What it means for companies

NGOs and tax-justice campaigners, as well as journalists and financial analysts, strongly advocated for this public country-by-country reporting. The first reports published in 2025 (or 2024 if the Australian proposal is enacted as is) will likely be closely scrutinized and elicit ample commentary, and the information disclosed by the reports will be subject to data analysis showing aspects such as profitability per country, productivity per employee or proportionality of tax on revenue. These ratios will provide analysts and investors with detailed financial indicators and tax activists with concrete figures for their “name and shame” campaigns. In addition, and because of a current lack of a uniform format required by the legislation, companies run the risk of presenting their data in a complex and hard-to-grasp manner that leaves room for misunderstandings and false interpretations. A report that is not accompanied by explanations and a clear presentation leaves companies at risk of losing control of their narrative.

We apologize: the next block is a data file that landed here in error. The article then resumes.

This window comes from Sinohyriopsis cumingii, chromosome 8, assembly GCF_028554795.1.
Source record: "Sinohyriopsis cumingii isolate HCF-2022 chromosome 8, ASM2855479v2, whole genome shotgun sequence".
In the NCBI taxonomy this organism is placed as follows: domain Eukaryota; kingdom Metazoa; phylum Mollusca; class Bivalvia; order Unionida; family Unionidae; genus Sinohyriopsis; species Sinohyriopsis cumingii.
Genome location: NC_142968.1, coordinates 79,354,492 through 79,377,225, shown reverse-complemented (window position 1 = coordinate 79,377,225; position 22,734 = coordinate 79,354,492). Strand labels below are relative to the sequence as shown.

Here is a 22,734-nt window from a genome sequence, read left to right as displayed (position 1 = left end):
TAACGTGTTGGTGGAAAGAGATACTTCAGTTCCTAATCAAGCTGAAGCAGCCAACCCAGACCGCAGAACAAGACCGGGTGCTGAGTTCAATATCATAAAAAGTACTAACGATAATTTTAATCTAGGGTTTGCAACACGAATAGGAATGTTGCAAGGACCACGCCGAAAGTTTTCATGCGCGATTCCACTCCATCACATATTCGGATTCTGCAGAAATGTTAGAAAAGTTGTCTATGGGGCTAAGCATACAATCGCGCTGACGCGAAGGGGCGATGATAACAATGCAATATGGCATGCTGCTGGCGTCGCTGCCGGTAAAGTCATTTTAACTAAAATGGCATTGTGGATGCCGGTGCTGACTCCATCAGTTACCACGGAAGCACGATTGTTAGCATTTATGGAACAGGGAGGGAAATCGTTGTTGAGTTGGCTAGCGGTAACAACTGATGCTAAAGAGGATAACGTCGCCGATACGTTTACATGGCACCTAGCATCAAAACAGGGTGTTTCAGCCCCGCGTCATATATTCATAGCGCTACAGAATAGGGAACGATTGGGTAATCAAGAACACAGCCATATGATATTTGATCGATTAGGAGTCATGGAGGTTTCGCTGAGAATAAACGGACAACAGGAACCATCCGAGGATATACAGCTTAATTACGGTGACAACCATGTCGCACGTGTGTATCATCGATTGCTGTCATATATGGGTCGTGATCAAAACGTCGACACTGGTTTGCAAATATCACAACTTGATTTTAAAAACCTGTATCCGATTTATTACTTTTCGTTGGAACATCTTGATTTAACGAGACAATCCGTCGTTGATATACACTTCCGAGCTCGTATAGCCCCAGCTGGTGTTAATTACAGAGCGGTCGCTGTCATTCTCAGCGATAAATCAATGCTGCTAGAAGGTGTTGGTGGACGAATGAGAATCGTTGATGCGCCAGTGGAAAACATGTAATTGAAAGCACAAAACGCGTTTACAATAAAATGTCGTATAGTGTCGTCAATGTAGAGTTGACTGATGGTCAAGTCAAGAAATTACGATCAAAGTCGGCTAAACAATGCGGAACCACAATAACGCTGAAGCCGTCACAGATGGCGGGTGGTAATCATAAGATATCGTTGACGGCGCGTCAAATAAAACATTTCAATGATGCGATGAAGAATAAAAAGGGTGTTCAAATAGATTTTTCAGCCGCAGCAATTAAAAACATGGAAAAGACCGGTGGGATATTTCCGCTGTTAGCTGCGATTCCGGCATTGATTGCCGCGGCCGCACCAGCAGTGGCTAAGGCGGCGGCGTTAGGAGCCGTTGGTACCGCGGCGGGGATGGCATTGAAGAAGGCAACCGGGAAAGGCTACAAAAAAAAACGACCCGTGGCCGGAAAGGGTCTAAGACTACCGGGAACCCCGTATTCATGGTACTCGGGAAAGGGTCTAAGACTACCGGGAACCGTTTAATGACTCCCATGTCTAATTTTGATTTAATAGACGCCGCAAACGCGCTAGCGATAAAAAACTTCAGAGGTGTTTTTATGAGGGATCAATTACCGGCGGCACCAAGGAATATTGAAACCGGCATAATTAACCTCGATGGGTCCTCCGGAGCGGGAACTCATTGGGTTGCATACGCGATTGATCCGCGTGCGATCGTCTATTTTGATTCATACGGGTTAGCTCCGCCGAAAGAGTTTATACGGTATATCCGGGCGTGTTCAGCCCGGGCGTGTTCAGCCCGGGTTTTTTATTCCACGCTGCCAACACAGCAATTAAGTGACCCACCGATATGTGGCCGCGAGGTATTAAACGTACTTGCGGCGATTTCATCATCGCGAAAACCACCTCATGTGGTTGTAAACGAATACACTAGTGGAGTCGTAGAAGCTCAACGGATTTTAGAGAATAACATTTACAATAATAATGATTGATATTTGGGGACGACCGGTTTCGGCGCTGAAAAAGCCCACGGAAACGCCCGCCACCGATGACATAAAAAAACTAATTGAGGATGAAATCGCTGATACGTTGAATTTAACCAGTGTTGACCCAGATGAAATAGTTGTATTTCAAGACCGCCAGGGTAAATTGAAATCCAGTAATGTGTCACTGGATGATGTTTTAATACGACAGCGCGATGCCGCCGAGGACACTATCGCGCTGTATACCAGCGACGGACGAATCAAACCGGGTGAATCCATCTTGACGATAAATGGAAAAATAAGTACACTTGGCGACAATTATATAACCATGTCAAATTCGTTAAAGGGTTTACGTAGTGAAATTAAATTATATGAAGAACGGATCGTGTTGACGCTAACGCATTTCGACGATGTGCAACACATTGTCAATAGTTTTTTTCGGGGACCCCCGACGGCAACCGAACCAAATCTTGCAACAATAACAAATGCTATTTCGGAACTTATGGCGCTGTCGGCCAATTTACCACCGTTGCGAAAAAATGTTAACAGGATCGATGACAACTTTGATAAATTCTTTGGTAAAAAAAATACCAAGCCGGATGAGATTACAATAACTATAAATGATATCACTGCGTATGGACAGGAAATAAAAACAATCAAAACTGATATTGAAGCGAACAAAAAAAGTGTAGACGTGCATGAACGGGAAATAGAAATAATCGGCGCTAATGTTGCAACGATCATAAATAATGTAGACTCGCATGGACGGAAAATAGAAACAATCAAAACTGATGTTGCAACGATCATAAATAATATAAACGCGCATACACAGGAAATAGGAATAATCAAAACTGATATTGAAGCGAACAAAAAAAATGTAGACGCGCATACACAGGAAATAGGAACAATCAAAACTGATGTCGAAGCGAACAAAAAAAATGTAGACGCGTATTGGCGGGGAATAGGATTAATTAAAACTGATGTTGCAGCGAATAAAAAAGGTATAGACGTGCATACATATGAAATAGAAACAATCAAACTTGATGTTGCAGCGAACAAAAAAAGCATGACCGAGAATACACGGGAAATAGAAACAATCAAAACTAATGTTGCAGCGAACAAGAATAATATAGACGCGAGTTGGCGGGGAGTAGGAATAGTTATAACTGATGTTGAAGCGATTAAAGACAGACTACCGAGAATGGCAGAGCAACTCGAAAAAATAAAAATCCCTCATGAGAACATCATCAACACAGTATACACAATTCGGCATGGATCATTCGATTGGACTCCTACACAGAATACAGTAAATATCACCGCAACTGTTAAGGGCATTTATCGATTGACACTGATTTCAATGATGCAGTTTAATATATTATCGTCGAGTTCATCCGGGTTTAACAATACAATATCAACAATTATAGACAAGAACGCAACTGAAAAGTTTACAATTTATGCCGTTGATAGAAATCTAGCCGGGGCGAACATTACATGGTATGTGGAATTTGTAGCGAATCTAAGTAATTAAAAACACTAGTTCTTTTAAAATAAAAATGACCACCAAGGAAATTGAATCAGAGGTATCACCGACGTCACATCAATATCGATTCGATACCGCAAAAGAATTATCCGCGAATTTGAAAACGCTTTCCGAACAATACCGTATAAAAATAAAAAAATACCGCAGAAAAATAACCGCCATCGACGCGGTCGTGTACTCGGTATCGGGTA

Public country-by-country reporting is therefore likely to affect companies in different ways – from increased reputational risk to broader adjustments in companies’ strategies, e.g. when faced with an activist investor who is questioning a company’s tax story.

For private companies, public CbCR will disclose detailed financial information that is usually not publicly available. This will likely trigger massive interest from investors and competitors that goes far beyond tax information.

Reputational risk

Tax compliance is increasingly scrutinized by tax administrations. However, public expectationsTax compliance is increasingly scrutinized by tax administrations. However, public expectations go beyond mere compliance and companies need to reflect on how their tax stories, as revealed by public reporting, can help them build public, employee and stakeholder trust. Tax policy is increasingly understood as a way of tackling inequality, reducing income gaps and ensuring better distributed corporate wealth. Public awareness of the issue has put tax justice firmly on the agenda, providing trade unions and NGOs an impetus to push for heightened transparency and action. When this is not done adequately, corporations run great risk of major reputational damage, both internally and externally, and additional costs.